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Title: Clearspring  
Author: World Heritage Encyclopedia
Language: English
Subject: Steve Case, Launch pad (disambiguation), Web widget
Publisher: World Heritage Encyclopedia


Social bookmarking
Industry Computer software
Founded 2004
Headquarters Vienna, Virginia, USA
Key people Richard Harris, CEO
Hooman Radfar, Executive Chairman & Co-founder
Dominique Vonarburg, Co-founder

AddThis is a web technology company based in Vienna, Virginia, United States.[1] The company operates, a widely used social bookmarking service that can be integrated into a website with the use of a web widget. Once the widget is added, visitors to the website can bookmark an item using a variety of services, such as Facebook, MySpace, Google Bookmarks, Pinterest, and Twitter.[2] The site reaches 1.3 billion unique visitors monthly and is used by more than 14 million web publishers.[3] The company changed its name from Clearspring in May 2012.[4]

AddThis's audience platform enables brand marketers to deliver interest-based advertising to social influencers. The company has raised over US$58 million in venture capital. Funding is from Institutional Venture Partners, New Enterprise Associates, Novak Biddle Venture Partners, Rho Ventures, as well as from angel investorsSteve Case, Ron Conway, and Ted Leonsis.[5]


Clearspring Technologies was founded in 2004 by Carnegie Mellon University graduate students Hooman Radfar[6] and Austin Fath in Pittsburgh, Pennsylvania. The company began as an R&D and consulting concern focused on commercializing research concepts around the semantic web and social networks. Initial funding came primarily from grants and consulting projects, as well as from friends, family and a US$100,000 investment from Idea Foundry. Its first product was Semantic Start Page, a customizable, browser-based dashboard that displayed information and news. Users could add widgets from publishers across the web and share content across their social graph.

In 2006, the company raised a Series A investment led by Novak Biddle and ZG Ventures, and relocated to Virginia, where it developed LaunchPad, a widget sharing and tracking platform for publishers. The product attracted a US$18 million Series C investment led by New Enterprise Associates.[7] By the following year, AddThis had served more than 100 million widgets to websites, with website growth at 100 percent per month and some two million views a day.[7][8]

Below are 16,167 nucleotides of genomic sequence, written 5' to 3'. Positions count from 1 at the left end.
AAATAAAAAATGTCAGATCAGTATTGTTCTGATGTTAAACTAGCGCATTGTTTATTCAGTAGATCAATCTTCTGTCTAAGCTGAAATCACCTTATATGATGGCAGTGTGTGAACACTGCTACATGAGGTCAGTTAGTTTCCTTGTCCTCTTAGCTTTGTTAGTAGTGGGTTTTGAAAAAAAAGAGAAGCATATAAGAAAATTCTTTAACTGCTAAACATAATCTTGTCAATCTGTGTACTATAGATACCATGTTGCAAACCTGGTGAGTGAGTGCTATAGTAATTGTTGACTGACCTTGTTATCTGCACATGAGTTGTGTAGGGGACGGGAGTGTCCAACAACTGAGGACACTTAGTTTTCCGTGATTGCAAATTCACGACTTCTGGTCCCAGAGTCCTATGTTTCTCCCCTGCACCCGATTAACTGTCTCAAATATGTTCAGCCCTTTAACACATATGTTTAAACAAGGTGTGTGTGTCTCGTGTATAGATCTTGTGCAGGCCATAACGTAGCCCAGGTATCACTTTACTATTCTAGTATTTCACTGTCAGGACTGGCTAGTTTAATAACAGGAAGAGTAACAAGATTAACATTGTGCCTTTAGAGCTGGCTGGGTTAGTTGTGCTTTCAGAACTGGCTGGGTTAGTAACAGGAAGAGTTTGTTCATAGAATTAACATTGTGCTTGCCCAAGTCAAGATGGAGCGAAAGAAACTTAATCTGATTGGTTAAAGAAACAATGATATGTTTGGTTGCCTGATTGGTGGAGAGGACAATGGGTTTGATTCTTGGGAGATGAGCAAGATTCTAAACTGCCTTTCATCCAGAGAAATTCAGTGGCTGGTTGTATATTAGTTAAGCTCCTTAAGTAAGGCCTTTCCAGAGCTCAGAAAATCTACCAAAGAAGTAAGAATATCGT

In 2008, Clearspring acquired AddThis LLC, the largest link sharing and tracking platform, with the intent of creating a single content sharing platform for publishers under one brand: AddThis. The combined platform per Comscore was 254 million unique users.[2][9] Clearspring CEO Hooman Radfar predicted that the acquisition would "create a large platform of targeted content" that would "capitalize on the next evolution in online advertising—widgets". He said the company would expand from services to publishers and advertisers to include "a simple experience" for consumers."[2] Clearspring upgraded AddThis with widget-sharing capabilities from LaunchPad, then discontinued the LaunchPad offering, reaching 600 million unique users by the end of 2009.[10]

In 2010, the company launched the Clearspring Audience Platform, a service for brand marketers to deliver interest-based display advertising across the web, which topped 1 billion unique users and was used by over 8 million unique domains.[11] Clearspring also led the creation of OExchange, the first open standard for online content sharing. Development partners included Google, LinkedIn, and Microsoft.[12] Clearspring acquired data science company XGraph in 2011.[13] The following year, Clearspring raised US$20 million in D round of venture funding led by Institutional Venture Partners. In September, the company hired a new CEO, Ramsey McGrory, formerly of RightMedia and Yahoo!, with co-founder Radfar becoming executive chairman.

On May 10, 2012, Clearspring changed its name to AddThis, its most widely used product. The company launched three sharing and analytics tools: Trending Content Box, Follow Tools, and Welcome Bar,[14][15] as well as supporting content sharing for Pinterest and Web Intents.[16][17][18] In August, the company began offering social login.[19] In September, CFO Richard Harris took over as CEO.[20]

Like button lawsuit

The company is the subject of a lawsuit by Rembrandt Social Media, which is also suing Facebook, for the use of patents belonging to deceased Dutch programmer Joannes Jozef Everardus van Der Meer that involve the "Like" button.[21]

See also

For a more complete list of sites, see List of social bookmarking websites


External links

  • Official website
  • AOL Founders Invest in Widgets
  • Wave of Widgets Spreads on the Web
  • New Clearspring tool converts Web sites to widgets
  • Clearspring Launchpad Sends Widgets To All
  • AddThis Indeed: Clearspring Raises $20 Million As It Rides Social Sharing Boom
  • Clearspring Snags Yahoo-Right Media Exec Ramsey McGrory As CEO
  • Sharing on the Web: How, When, Where and Why We Do It [INFOGRAPHIC]
  • Clearspring Buys Data Science Start-Up XGraph
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